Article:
Underwood wrote that he rarely left his apartment for long stretches, except to go to work and to buy food. "I just sit here at the computer every minute of the day, when I'm not at work. A week or so ago, I spent my day off sitting here at the computer, barely moving from the chair, for 14 hours."

He said one of his main interests was the online role-playing game "Kingdom of Loathing," in which stick figures battle one another.

Why I post AC (5, Interesting)

Anonymous Coward | more than 7 years ago | (#15139826)

I behave as though anything I do on the internet will be recorded and saved forever. I'd rather not have to explain something I posted today to a potential employer twenty years from now. Ditto for some nutcase prosecuter with a creative theory about how I caused the war in Viet Nam (I'm exagerating for emphasis).

Re:Why I post AC (4, Funny)

pedantic bore (740196) | more than 7 years ago | (#15139849)

I caused the war in Viet Nam...

Damn you!

Re:Why I post AC (1)

Teun (17872) | more than 7 years ago | (#15139867)

a creative theory about how I caused the war in Viet Nam (I'm exagerating for emphasis).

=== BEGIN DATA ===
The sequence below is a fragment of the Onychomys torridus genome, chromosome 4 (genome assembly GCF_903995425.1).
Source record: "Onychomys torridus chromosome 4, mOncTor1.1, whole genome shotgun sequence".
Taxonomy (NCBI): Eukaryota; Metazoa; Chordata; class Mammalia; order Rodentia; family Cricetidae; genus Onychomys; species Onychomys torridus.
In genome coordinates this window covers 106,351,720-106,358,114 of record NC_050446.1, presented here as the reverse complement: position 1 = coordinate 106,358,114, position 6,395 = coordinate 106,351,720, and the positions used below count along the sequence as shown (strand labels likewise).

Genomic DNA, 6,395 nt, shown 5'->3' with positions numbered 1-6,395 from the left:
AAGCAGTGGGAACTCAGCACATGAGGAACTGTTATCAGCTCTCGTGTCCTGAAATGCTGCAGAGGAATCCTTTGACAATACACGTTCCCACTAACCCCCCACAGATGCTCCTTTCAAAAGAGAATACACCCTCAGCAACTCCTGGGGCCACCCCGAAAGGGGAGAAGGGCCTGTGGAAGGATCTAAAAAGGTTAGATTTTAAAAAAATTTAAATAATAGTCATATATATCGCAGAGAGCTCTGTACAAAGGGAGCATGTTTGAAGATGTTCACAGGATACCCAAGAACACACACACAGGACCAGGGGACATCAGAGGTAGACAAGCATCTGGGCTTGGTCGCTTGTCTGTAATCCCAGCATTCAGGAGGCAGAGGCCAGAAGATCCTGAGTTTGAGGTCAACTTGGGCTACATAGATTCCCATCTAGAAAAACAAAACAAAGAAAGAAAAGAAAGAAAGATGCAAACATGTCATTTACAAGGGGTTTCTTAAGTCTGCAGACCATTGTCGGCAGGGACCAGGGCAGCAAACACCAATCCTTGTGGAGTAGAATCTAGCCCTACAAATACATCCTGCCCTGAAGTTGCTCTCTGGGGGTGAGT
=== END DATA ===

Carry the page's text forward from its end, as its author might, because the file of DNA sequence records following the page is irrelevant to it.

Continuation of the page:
Are you sure?

Forget Future Employers (1)

nurb432 (527695) | more than 8 years ago | (#15140074)

The guys in the black van are more dangerous. Who knows what parts of what you say today will be outlawed tomorrow.

Posting AC may not get you anywhere however, your IP still is out there.

Re:Forget Future Employers (2, Funny)

RLiegh (247921) | more than 8 years ago | (#15140255)

No need to worry though; as long as you have the bases covered:

1)Don't do anything wrong
2)Make sure your computer isn't broadcasting an IP (I hear there are sites that can help you with that)
3)Cmdr Taco dumps all of the MD5ed /. IP Hashes on a regular basis (I've been told /. does; but I have no first hand idea how often or even or not if that's true).

Plain and Simple (4, Interesting)